Rev. Dr. Karl Barth, president emeritus of Concordia Seminary, St. Louis, entered eternal rest in Jesus Sunday, Feb. 16, in Wauwatosa, Wis. He was 95 years old.
Visitation is set for 4-7 p.m. Thursday, Feb. 20, at Harder Funeral Home, 18700 W. Capitol Dr., Brookfield, Wis. Visitation also will be held 10-10:45 a.m. Friday, Feb. 21, at Our Redeemer Lutheran Church, 10025 W. North Ave., Wauwatosa, Wis., followed by a service at 11 a.m.
“Karl Barth served Concordia Seminary at a very critical time,” said Seminary President Dr. Dale A. Meyer. “The walkout that led to Seminex shook The Lutheran Church—Missouri Synod and cast doubt whether the Seminary could survive. After extraordinary efforts to provide a new faculty and to retain and recruit students, President Barth’s tenure brought the stability and positive prospect for the future that an institution must have. Concordia Seminary thanks our Lord for providing President Barth and we extend our condolences to his family.”
In 1982, Barth was called to be the eighth president and professor of Systematic Theology at Concordia Seminary.
During his tenure, Barth visited and spoke to churches and seminaries worldwide. He oversaw and directed the Seminary through its 150th anniversary, and was instrumental in the planning and fundraising for the construction of the Chapel of St. Timothy and St. Titus, which was dedicated in 1992.
After eight years of distinguished service, Barth announced his intention to retire from office June 30, 1990.
“During the past eight years, the Lord has granted many blessings,” Barth wrote in the winter 1989-90 issue of Focus, a Seminary publication.
He wrote with fondness about the time he spent with seminarians and their families.
“Among the most rewarding aspects of my tenure have been the contacts with you, your wives and children,” Barth wrote in the May 1990 issue of Spectrum, the Seminary’s student newsletter. “When you do get out there, determine two things: preach Christ and love His sheep! We have only one message, you know. It is ‘Jesus Christ and Him crucified.’”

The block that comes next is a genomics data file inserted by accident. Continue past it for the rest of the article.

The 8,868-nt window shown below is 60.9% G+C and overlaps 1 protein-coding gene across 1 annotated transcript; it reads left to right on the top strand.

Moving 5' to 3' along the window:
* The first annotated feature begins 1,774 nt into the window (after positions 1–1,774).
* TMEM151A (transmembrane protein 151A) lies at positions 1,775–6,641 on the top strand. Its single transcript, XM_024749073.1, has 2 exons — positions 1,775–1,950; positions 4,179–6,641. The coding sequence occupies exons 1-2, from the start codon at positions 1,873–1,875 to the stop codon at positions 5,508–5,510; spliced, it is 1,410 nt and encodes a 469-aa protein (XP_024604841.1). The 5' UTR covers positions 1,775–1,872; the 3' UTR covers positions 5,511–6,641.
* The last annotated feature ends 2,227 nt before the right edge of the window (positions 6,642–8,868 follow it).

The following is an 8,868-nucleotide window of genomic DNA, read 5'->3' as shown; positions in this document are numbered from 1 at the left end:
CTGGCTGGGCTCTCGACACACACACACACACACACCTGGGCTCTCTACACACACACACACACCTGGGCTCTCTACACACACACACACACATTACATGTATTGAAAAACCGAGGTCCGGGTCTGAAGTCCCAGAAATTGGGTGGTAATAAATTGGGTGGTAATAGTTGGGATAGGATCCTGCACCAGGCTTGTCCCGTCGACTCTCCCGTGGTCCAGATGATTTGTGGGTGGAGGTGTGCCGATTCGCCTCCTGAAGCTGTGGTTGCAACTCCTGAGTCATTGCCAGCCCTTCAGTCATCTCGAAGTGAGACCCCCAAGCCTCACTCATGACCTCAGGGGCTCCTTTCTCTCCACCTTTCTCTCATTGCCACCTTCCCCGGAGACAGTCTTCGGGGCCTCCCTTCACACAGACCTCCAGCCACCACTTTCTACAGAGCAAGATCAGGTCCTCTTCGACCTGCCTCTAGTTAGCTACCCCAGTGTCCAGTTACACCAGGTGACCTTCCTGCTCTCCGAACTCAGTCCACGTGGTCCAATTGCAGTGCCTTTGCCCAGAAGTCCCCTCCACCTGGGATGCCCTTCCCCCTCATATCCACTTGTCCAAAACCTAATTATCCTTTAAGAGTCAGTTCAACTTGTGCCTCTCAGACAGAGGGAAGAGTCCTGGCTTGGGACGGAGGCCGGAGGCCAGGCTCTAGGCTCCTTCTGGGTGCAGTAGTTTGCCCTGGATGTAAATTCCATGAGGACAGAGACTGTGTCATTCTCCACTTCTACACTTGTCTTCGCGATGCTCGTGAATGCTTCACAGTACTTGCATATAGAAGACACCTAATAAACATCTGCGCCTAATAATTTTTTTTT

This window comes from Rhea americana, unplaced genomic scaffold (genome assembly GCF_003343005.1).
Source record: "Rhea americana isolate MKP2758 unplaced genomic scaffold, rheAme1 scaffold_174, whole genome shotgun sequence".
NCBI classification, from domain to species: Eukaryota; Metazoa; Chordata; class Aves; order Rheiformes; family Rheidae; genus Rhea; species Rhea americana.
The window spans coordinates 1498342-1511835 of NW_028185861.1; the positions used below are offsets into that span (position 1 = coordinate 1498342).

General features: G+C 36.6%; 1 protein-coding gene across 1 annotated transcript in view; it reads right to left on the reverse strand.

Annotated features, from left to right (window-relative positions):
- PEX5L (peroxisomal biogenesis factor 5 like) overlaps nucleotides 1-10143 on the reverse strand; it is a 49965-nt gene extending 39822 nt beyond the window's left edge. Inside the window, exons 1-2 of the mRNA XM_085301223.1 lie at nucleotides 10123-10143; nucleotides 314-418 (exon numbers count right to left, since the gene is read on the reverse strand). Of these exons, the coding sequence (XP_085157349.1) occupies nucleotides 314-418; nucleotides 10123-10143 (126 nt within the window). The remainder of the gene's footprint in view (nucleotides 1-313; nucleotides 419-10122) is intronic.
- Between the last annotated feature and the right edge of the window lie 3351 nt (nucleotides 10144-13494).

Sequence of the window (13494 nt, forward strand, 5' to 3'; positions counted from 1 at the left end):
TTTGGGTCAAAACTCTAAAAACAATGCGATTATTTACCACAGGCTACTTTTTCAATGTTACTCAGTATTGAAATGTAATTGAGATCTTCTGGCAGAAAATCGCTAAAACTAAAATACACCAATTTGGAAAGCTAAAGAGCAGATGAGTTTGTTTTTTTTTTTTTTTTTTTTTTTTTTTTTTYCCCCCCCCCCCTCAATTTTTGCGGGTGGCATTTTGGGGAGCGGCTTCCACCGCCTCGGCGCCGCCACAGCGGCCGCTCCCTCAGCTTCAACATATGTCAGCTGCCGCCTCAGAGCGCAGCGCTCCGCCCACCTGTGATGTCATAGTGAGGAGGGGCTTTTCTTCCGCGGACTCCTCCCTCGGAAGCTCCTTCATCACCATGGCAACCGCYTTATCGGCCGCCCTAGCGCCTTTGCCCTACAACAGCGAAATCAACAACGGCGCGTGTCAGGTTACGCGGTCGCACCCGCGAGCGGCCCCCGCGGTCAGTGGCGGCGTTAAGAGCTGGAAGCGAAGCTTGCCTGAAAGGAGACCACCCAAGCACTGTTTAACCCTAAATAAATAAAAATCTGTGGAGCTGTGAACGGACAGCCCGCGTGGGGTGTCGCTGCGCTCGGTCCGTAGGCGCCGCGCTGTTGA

Before coming to the Seminary, Barth served as assistant pastor at First English Lutheran Church in New Orleans, La. (1947-50); pastor at Trinity Lutheran Church in Centralia, Ill. (1950-52); pastor at St. Paul’s Lutheran Church in West Allis, Wis. (1956-70); and president of The Lutheran Church—Missouri Synod (LCMS) South Wisconsin District (1970-82).
In 1945, he graduated from Concordia Seminary and was ordained into the pastoral ministry in 1947. He was granted an honorary Doctor of Divinity from Concordia Theological Seminary, Springfield, Ill., in 1975.
Barth chaired the LCMS Commission on Theology and Church Relations (1974-81), and served on the LCMS Board for Mission Services (1982–90) and on the LCMS Board of Directors (1992-2004). He served as director of the Synod’s 150th Anniversary Committee (1994-97), and in 2004 he was awarded Concordia Historical Institute’s Distinguished Service Award.
Barth often contributed to The Lutheran Witness, among other publications.
“Just as it is ‘by faith we understand that the worlds were framed by the Word of God’ (Heb. 11:3), so it is by faith we accept the fact of our Lord’s victory over death, faith in that inspired Word which brings us to Him,” Barth wrote in the June 2009 issue of the Witness.
Barth was born in Milwaukee Nov. 7, 1924. He was married to Jean L. (nee Kelly) June 8, 1947. Jean preceded him in death June 8, 2015. The couple had five children: Linda, Karl, Laurel, Kurt and Lisa; and several grandchildren and great-grandchildren.
Memorial contributions may be made to the “G. Christian and Louis Barth Student Aid Memorial Fund” at Concordia Seminary, 801 Seminary Place, St. Louis, MO 63105 or online at csl.edu.
Concordia Historical Institute assisted in providing research for this news release.
About Concordia Seminary
Concordia Seminary, St. Louis provides Gospel-centered graduate-level theological education for pastors, missionaries, deaconesses, scholars and other leaders in the name of The Lutheran Church—Missouri Synod (LCMS). To learn more, visit csl.edu.